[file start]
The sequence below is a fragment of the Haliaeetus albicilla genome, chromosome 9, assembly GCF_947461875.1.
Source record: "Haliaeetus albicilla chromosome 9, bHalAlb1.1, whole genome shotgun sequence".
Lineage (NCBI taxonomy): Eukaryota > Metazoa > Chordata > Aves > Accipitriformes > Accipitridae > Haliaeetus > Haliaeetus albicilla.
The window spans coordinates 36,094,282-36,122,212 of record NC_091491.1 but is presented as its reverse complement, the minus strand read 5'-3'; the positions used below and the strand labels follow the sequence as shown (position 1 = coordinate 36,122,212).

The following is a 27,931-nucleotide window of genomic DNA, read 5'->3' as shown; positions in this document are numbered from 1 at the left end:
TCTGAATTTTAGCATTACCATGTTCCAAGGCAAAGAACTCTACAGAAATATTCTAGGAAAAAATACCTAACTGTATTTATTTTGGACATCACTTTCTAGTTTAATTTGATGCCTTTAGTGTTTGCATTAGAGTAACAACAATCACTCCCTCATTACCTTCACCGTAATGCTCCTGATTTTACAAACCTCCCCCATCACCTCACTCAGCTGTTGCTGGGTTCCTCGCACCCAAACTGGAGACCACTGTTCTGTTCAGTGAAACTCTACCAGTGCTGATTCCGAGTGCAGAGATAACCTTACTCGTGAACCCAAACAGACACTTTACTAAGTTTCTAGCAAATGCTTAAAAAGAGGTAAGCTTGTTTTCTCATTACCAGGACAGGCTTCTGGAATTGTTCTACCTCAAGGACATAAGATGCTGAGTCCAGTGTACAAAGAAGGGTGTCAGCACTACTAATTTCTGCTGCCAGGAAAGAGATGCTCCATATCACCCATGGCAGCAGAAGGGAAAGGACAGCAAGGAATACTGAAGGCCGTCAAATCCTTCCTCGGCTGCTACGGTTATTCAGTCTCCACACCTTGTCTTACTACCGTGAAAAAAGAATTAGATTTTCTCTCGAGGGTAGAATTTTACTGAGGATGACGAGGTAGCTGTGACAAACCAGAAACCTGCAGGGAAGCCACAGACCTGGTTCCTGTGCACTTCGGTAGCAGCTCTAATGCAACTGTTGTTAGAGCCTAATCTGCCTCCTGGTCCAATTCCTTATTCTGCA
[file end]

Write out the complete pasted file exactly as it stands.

The sequence below is a fragment of the Haliaeetus albicilla genome, chromosome 9, assembly GCF_947461875.1.
Source record: "Haliaeetus albicilla chromosome 9, bHalAlb1.1, whole genome shotgun sequence".
Lineage (NCBI taxonomy): Eukaryota > Metazoa > Chordata > Aves > Accipitriformes > Accipitridae > Haliaeetus > Haliaeetus albicilla.
The window spans coordinates 36,094,282-36,122,212 of record NC_091491.1 but is presented as its reverse complement, the minus strand read 5'-3'; the positions used below and the strand labels follow the sequence as shown (position 1 = coordinate 36,122,212).

The following is a 27,931-nucleotide window of genomic DNA, read 5'->3' as shown; positions in this document are numbered from 1 at the left end:
TCTGAATTTTAGCATTACCATGTTCCAAGGCAAAGAACTCTACAGAAATATTCTAGGAAAAAATACCTAACTGTATTTATTTTGGACATCACTTTCTAGTTTAATTTGATGCCTTTAGTGTTTGCATTAGAGTAACAACAATCACTCCCTCATTACCTTCACCGTAATGCTCCTGATTTTACAAACCTCCCCCATCACCTCACTCAGCTGTTGCTGGGTTCCTCGCACCCAAACTGGAGACCACTGTTCTGTTCAGTGAAACTCTACCAGTGCTGATTCCGAGTGCAGAGATAACCTTACTCGTGAACCCAAACAGACACTTTACTAAGTTTCTAGCAAATGCTTAAAAAGAGGTAAGCTTGTTTTCTCATTACCAGGACAGGCTTCTGGAATTGTTCTACCTCAAGGACATAAGATGCTGAGTCCAGTGTACAAAGAAGGGTGTCAGCACTACTAATTTCTGCTGCCAGGAAAGAGATGCTCCATATCACCCATGGCAGCAGAAGGGAAAGGACAGCAAGGAATACTGAAGGCCGTCAAATCCTTCCTCGGCTGCTACGGTTATTCAGTCTCCACACCTTGTCTTACTACCGTGAAAAAAGAATTAGATTTTCTCTCGAGGGTAGAATTTTACTGAGGATGACGAGGTAGCTGTGACAAACCAGAAACCTGCAGGGAAGCCACAGACCTGGTTCCTGTGCACTTCGGTAGCAGCTCTAATGCAACTGTTGTTAGAGCCTAATCTGCCTCCTGGTCCAATTCCTTATTCTGCA